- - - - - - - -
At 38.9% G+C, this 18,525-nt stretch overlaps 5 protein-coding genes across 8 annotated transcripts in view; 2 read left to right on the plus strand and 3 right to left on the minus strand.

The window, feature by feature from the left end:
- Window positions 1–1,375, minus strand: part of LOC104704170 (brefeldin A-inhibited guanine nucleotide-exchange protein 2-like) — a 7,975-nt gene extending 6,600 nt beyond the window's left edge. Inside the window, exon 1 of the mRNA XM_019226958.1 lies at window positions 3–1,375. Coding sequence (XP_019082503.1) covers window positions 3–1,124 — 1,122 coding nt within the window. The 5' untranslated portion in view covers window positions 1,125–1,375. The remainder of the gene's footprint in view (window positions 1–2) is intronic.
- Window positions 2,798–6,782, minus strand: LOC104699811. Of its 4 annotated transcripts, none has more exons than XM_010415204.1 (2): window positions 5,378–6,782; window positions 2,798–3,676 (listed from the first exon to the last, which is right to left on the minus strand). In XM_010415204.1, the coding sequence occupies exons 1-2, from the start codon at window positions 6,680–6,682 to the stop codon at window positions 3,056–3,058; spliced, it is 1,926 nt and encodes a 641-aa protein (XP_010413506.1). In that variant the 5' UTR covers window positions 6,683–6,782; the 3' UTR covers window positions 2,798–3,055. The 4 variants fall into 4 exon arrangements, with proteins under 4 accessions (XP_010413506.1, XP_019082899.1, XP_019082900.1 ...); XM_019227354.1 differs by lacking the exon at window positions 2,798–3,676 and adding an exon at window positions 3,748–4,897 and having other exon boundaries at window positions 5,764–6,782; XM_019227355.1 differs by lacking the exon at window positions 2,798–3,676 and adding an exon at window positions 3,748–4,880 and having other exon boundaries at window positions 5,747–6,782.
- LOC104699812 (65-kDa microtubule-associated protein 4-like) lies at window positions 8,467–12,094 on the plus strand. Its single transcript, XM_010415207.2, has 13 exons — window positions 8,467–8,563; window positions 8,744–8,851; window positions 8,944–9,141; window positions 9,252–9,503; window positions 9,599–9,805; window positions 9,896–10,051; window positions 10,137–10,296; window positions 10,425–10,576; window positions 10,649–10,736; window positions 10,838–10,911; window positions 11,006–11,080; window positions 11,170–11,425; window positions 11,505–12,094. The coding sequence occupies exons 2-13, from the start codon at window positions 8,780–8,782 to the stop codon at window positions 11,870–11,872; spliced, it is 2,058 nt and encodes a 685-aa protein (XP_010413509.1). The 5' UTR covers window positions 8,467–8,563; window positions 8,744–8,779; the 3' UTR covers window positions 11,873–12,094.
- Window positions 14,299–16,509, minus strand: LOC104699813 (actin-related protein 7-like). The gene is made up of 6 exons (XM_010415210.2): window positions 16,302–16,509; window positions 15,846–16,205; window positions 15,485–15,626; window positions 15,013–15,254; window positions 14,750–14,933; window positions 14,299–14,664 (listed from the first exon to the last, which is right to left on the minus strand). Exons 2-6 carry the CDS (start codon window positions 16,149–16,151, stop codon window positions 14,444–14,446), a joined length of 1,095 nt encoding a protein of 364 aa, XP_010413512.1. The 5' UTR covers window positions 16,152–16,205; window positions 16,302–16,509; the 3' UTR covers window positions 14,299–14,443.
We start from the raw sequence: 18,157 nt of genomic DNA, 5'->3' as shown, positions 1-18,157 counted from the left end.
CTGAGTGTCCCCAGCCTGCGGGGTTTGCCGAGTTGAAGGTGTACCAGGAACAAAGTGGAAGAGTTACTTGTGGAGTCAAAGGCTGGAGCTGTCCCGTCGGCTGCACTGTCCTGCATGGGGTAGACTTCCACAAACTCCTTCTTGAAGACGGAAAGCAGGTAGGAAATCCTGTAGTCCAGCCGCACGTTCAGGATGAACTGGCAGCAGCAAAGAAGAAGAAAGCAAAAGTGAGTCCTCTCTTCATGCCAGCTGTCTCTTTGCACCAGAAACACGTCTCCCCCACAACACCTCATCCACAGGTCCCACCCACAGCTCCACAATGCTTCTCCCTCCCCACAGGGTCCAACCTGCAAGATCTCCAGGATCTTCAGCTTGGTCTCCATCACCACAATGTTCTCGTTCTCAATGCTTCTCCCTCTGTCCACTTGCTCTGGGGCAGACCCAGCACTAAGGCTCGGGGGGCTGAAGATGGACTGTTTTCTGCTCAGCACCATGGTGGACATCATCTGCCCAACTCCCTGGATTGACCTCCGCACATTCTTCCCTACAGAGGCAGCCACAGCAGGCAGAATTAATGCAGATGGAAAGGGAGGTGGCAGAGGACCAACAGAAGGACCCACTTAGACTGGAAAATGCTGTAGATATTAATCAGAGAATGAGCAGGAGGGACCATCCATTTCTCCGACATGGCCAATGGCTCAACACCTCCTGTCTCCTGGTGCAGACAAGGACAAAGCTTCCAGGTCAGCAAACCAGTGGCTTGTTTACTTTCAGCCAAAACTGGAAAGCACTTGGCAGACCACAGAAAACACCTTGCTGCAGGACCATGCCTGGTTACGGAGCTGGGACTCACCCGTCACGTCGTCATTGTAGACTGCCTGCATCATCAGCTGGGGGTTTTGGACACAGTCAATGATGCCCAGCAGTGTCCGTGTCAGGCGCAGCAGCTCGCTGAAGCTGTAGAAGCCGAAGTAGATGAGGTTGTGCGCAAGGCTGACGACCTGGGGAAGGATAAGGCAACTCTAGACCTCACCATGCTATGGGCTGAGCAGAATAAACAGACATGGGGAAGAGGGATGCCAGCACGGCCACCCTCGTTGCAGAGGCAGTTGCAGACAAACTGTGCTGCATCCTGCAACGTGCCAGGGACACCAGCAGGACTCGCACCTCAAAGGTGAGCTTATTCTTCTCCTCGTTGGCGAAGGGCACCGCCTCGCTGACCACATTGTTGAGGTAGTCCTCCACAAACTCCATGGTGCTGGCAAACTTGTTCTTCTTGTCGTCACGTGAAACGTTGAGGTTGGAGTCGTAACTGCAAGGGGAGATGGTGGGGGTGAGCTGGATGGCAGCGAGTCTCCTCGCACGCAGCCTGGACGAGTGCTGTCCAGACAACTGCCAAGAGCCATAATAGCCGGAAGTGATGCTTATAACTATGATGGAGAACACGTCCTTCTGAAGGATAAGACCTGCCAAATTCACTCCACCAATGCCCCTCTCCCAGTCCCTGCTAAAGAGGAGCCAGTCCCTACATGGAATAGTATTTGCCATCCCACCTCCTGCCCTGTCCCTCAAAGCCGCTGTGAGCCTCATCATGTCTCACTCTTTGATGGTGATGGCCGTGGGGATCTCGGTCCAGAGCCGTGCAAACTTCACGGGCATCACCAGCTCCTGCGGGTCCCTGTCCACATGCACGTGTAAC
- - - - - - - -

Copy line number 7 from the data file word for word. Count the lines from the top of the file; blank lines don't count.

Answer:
We start from the raw sequence: 18,157 nt of genomic DNA, 5'->3' as shown, positions 1-18,157 counted from the left end.